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Photos by Julian Vu

Words by Phil Runco

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It’s hard to say what reasonable expectations were for Wild Flag going into its Thursday stop in DC.

This is a band with a mere two recorded songs to its name and less than a dozen shows under its belt.  But it’s also a band with a hell of a pedigree:  Sleater-Kinney’s Carrie Brownstein and Janet Weiss, Helium’s Mary Timony, and The Minders’ Rebecca Cole.

A curious crowd filled a sold-out Black Cat to hear what the band would unveil, and whatever their expectations were, it’s safe to say: Wild Flag decimated them.

Wild Flag

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Brownstein personally put on her finest sparkly gold shirt, laced up her black boots, and with a shit-eating grin, just stomped those expectations to pieces.

Unlike her former cohort in Sleater-Kinney, Brownstein didn’t assemble a band around herself.  To watch Wild Flag is to see four members operating on equal footing, each one bringing something unique to its spin on mid-60s psychedelic garage rock and meatier 70s classic rock.  Generally, Timony repped the former and the Brownstein the latter, while Cole buoyed the mood with peppy keyboards, and Weiss – as always – held everything together with thundering simplicity.

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But Timony and Brownstein drew boundaries vaguely, ripping solos on each other’s songs at will and occasionally trading off hiccupy vocals.  Part of the thrill of Wild Flag is that spirit of collaboration – the fun of it – and the manic energy it produced.   Brownstein’s gaze was fixed frequently on Timony, fishing for a glance that would give her an excuse to come rock beside her.  Behind them, Cole could hardly contain herself, bopping up and down relentlessly throughout the night, her shaggy hair flopping side to side.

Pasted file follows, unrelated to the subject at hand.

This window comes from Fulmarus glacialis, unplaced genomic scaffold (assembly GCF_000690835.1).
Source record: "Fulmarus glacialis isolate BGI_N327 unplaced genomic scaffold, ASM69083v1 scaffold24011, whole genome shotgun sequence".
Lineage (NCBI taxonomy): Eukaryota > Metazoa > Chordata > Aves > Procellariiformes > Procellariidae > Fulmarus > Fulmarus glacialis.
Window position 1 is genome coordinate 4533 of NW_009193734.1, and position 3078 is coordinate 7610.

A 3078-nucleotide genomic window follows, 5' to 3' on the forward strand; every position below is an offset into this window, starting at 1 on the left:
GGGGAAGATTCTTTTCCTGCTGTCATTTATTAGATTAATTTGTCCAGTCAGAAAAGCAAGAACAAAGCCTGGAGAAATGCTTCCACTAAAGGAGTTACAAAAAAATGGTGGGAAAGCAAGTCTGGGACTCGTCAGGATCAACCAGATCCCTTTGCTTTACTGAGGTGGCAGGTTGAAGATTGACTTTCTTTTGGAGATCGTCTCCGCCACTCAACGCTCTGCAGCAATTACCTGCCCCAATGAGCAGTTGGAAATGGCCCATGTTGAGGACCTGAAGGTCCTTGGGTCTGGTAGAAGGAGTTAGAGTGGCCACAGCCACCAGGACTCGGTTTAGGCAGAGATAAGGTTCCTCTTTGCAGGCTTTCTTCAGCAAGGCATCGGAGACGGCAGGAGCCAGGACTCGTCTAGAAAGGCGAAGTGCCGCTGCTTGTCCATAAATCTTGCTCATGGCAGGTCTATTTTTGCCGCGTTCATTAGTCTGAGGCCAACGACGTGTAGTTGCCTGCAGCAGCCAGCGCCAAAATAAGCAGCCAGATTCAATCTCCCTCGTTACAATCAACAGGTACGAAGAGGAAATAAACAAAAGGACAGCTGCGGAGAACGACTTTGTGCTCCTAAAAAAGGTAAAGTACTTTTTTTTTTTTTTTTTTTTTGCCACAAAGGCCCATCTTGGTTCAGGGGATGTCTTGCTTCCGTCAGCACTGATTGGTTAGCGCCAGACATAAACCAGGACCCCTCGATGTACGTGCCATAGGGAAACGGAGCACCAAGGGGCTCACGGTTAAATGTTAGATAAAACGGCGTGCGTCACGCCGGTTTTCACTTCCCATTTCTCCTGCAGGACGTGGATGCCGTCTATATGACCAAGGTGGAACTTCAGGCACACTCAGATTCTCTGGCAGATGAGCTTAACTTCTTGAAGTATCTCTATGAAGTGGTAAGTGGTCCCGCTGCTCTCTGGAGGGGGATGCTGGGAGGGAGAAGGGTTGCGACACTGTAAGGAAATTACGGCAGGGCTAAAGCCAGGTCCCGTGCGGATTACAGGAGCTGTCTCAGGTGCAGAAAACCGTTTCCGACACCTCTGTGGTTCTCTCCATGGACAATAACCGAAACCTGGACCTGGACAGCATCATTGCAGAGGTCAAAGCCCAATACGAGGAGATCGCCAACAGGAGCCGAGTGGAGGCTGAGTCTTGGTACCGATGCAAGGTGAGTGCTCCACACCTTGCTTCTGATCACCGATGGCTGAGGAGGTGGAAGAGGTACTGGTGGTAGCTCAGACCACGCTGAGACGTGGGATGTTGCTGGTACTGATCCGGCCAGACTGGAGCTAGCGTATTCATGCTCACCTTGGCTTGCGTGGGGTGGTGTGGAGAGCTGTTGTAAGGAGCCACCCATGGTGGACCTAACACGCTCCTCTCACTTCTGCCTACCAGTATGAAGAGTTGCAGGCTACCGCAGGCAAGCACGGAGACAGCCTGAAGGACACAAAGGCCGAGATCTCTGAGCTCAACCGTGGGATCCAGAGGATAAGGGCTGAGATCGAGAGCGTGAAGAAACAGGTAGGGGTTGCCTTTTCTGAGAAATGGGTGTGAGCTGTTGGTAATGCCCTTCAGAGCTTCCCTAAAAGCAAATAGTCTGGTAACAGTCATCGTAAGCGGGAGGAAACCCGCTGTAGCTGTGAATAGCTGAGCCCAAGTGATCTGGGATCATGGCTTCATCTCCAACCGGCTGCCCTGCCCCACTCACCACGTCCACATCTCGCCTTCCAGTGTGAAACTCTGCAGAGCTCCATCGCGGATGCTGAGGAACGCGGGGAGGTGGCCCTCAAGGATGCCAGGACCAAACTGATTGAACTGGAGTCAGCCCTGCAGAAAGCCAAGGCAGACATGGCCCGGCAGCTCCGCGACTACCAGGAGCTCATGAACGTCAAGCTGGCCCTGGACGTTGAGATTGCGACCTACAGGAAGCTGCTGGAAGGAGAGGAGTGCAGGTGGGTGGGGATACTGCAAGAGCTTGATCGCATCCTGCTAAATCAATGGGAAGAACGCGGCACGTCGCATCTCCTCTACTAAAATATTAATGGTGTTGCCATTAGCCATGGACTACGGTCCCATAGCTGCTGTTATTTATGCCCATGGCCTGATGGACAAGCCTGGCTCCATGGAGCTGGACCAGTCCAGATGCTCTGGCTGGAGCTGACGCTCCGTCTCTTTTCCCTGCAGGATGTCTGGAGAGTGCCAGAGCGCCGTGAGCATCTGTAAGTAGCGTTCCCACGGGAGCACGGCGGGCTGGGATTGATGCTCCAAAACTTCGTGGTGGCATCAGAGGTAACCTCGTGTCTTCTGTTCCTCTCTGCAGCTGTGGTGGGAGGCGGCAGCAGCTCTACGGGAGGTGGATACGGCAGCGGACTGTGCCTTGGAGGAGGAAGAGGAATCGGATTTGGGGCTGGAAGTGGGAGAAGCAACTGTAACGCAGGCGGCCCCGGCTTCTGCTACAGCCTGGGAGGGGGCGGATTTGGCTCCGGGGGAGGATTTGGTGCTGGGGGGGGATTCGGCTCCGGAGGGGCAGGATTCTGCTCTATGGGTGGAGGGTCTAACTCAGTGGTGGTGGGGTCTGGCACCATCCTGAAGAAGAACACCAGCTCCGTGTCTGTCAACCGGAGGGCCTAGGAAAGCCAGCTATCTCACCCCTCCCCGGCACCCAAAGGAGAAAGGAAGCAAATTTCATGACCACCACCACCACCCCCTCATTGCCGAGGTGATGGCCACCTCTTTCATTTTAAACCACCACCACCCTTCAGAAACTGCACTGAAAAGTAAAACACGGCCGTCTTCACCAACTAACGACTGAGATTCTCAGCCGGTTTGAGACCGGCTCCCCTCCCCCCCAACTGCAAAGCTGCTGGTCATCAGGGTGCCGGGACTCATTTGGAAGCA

Beyond her piano and restless enthusiasm, Cole – often joined by Weiss – added a nice touch of girl group countermelodies to most songs. Elsewhere the band joined in sing-alongs evocative of their riot grrrl roots, though oddly the four never came together vocally.
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The earlier part of the set favored tightly wound pop songs that only spun out of orbit only for fierce but concise solos.  As the set went along, the songs began to unfurl.  The band blew out the back end of “Glass Tambourine”, stretching its psychedelic dissolve into something approaching ten minutes.  Timony in particular – playing it up for her hometown crowd –relished the moment, playing her guitar hoisted above her head, then taking it to the ground with her.  A few songs later, the band pushed the bar house rock of “Racehorse” into extended psychedelic territory, Brownstein gradually losing her shit and coarsely belting: “You better run!”

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Brownstein tapped into feral vigor again – and left behind her guitar – for the encore, a cover of the Patti Smith Group’s punk classic “Ask the Angels.”  The band left the crowd – a (relatively) diverse mix of older record store nerds, goths, teenagers, and Portlandians – clamoring for more.

“I’m a racehorse! Put your money on me!” Brownstein exclaimed earlier.

I’m inclined to agree.

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(Here’s some snaps of the openers, too — ed.)

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Yellow Fever The AquariumThe Aquarium

The Aquarium

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